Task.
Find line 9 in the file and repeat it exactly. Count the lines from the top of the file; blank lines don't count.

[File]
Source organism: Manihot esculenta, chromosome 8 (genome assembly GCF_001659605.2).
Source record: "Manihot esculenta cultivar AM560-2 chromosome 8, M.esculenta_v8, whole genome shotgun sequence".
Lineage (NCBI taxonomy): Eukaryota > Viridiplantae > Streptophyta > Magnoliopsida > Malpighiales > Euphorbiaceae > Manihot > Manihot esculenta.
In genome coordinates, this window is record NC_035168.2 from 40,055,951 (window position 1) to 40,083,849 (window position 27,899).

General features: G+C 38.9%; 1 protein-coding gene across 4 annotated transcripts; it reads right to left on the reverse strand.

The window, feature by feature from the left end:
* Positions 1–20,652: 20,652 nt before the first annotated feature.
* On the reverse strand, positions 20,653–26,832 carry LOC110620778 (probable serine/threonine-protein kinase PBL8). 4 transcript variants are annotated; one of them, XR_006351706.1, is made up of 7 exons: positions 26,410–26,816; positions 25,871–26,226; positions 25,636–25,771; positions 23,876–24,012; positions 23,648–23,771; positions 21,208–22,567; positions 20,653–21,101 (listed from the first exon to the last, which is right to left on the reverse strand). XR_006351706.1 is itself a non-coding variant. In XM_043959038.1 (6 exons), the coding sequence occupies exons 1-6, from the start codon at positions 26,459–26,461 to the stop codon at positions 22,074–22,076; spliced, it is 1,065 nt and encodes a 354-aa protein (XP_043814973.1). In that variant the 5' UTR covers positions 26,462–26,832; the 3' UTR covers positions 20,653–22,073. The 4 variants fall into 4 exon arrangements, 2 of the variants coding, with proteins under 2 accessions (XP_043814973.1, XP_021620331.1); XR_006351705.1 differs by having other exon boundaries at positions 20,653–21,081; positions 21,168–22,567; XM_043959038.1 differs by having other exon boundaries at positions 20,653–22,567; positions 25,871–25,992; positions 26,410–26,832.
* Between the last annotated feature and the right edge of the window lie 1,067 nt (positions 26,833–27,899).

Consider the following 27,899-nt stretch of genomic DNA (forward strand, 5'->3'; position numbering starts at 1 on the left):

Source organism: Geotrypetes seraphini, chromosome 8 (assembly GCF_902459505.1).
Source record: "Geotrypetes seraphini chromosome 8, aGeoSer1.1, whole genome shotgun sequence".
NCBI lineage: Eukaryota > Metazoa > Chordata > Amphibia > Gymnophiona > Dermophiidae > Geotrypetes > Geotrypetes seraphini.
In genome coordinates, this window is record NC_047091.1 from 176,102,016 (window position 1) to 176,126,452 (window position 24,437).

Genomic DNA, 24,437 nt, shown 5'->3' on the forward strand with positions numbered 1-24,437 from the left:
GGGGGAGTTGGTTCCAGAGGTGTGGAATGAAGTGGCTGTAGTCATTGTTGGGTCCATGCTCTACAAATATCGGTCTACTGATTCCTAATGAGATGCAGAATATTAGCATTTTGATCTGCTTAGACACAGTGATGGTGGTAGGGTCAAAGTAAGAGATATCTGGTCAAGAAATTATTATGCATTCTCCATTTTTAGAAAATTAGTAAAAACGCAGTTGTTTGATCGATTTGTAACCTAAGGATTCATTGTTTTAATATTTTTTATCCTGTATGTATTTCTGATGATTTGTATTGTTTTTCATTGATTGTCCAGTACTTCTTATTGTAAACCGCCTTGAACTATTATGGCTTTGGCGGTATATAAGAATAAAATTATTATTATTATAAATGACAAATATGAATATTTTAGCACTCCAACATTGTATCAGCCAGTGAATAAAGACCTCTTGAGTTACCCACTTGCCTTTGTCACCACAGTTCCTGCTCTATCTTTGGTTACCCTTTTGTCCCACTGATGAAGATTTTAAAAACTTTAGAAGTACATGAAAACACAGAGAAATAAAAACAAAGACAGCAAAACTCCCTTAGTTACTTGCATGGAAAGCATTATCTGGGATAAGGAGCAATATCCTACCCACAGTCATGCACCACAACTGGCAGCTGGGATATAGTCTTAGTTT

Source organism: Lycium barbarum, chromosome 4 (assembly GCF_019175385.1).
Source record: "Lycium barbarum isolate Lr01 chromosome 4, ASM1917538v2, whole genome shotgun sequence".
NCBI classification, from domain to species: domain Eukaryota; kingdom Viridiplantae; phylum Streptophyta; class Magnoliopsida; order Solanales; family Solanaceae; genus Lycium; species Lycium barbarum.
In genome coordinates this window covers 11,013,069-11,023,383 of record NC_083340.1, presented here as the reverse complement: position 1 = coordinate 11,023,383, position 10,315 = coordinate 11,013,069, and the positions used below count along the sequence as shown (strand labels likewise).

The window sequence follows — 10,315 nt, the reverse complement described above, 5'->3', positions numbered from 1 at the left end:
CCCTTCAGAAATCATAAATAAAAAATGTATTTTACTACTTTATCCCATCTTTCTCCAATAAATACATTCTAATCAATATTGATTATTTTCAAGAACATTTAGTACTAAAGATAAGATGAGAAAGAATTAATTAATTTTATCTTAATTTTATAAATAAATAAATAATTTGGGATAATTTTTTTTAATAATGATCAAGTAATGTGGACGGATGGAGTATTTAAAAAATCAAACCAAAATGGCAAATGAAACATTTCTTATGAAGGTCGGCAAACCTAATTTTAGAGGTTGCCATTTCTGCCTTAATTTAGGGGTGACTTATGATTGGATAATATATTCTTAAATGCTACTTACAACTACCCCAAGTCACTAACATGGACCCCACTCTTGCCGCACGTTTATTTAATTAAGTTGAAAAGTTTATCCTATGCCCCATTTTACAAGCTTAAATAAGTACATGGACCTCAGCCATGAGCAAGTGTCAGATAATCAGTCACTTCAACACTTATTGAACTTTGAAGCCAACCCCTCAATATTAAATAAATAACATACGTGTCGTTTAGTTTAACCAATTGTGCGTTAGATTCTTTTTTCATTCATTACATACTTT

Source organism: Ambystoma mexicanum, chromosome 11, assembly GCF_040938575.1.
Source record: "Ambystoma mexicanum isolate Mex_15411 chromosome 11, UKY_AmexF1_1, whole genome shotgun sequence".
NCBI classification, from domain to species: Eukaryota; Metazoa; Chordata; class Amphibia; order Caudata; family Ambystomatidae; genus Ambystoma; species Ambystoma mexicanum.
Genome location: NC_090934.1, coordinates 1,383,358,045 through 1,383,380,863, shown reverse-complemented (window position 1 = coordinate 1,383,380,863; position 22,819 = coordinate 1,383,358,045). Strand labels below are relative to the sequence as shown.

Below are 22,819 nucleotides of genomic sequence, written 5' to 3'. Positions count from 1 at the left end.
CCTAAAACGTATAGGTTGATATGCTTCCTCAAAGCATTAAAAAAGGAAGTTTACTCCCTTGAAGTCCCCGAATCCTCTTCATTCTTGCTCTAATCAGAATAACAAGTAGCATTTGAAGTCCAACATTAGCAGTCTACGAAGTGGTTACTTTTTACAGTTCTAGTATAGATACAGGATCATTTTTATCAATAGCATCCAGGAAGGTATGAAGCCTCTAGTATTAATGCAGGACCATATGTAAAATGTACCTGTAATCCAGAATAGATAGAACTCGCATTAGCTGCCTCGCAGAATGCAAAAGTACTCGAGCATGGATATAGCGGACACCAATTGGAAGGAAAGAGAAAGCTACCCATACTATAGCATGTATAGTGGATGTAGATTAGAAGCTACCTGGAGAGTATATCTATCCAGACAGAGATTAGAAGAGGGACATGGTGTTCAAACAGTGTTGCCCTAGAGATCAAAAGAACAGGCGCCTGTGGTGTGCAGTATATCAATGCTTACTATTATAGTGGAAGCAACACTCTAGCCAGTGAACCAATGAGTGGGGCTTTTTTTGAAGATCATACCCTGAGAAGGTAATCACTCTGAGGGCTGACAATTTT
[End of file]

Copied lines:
* Between the last annotated feature and the right edge of the window lie 1,067 nt (positions 26,833–27,899).